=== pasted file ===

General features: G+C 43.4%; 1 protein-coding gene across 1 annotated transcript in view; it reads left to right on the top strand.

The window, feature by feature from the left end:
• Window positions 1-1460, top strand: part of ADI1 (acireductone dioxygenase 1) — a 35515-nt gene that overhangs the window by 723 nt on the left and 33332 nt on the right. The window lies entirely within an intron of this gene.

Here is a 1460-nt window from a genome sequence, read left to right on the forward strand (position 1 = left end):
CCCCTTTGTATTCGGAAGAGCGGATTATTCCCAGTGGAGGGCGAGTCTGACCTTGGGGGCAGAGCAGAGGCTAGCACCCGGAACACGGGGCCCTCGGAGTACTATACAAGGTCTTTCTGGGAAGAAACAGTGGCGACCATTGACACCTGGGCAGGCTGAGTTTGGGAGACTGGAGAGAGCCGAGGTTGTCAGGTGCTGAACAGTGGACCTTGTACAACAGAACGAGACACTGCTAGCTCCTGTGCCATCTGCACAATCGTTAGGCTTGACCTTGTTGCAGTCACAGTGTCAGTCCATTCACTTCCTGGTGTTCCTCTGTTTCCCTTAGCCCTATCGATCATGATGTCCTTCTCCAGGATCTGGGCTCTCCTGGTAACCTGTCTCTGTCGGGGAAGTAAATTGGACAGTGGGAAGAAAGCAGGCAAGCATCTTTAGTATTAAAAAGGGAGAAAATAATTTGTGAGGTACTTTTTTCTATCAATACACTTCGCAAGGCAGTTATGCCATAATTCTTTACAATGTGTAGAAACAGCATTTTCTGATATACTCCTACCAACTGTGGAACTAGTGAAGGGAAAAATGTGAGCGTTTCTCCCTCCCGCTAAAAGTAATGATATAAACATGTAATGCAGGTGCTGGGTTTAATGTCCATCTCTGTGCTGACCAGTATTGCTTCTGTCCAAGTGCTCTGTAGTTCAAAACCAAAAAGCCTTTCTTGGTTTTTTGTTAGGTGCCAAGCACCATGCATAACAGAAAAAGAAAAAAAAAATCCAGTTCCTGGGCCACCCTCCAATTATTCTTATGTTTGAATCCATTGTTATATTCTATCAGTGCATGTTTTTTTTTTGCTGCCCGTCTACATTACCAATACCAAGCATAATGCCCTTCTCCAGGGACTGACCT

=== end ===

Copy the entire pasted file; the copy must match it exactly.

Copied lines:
General features: G+C 43.4%; 1 protein-coding gene across 1 annotated transcript in view; it reads left to right on the top strand.

The window, feature by feature from the left end:
• Window positions 1-1460, top strand: part of ADI1 (acireductone dioxygenase 1) — a 35515-nt gene that overhangs the window by 723 nt on the left and 33332 nt on the right. The window lies entirely within an intron of this gene.

Here is a 1460-nt window from a genome sequence, read left to right on the forward strand (position 1 = left end):
CCCCTTTGTATTCGGAAGAGCGGATTATTCCCAGTGGAGGGCGAGTCTGACCTTGGGGGCAGAGCAGAGGCTAGCACCCGGAACACGGGGCCCTCGGAGTACTATACAAGGTCTTTCTGGGAAGAAACAGTGGCGACCATTGACACCTGGGCAGGCTGAGTTTGGGAGACTGGAGAGAGCCGAGGTTGTCAGGTGCTGAACAGTGGACCTTGTACAACAGAACGAGACACTGCTAGCTCCTGTGCCATCTGCACAATCGTTAGGCTTGACCTTGTTGCAGTCACAGTGTCAGTCCATTCACTTCCTGGTGTTCCTCTGTTTCCCTTAGCCCTATCGATCATGATGTCCTTCTCCAGGATCTGGGCTCTCCTGGTAACCTGTCTCTGTCGGGGAAGTAAATTGGACAGTGGGAAGAAAGCAGGCAAGCATCTTTAGTATTAAAAAGGGAGAAAATAATTTGTGAGGTACTTTTTTCTATCAATACACTTCGCAAGGCAGTTATGCCATAATTCTTTACAATGTGTAGAAACAGCATTTTCTGATATACTCCTACCAACTGTGGAACTAGTGAAGGGAAAAATGTGAGCGTTTCTCCCTCCCGCTAAAAGTAATGATATAAACATGTAATGCAGGTGCTGGGTTTAATGTCCATCTCTGTGCTGACCAGTATTGCTTCTGTCCAAGTGCTCTGTAGTTCAAAACCAAAAAGCCTTTCTTGGTTTTTTGTTAGGTGCCAAGCACCATGCATAACAGAAAAAGAAAAAAAAAATCCAGTTCCTGGGCCACCCTCCAATTATTCTTATGTTTGAATCCATTGTTATATTCTATCAGTGCATGTTTTTTTTTTGCTGCCCGTCTACATTACCAATACCAAGCATAATGCCCTTCTCCAGGGACTGACCT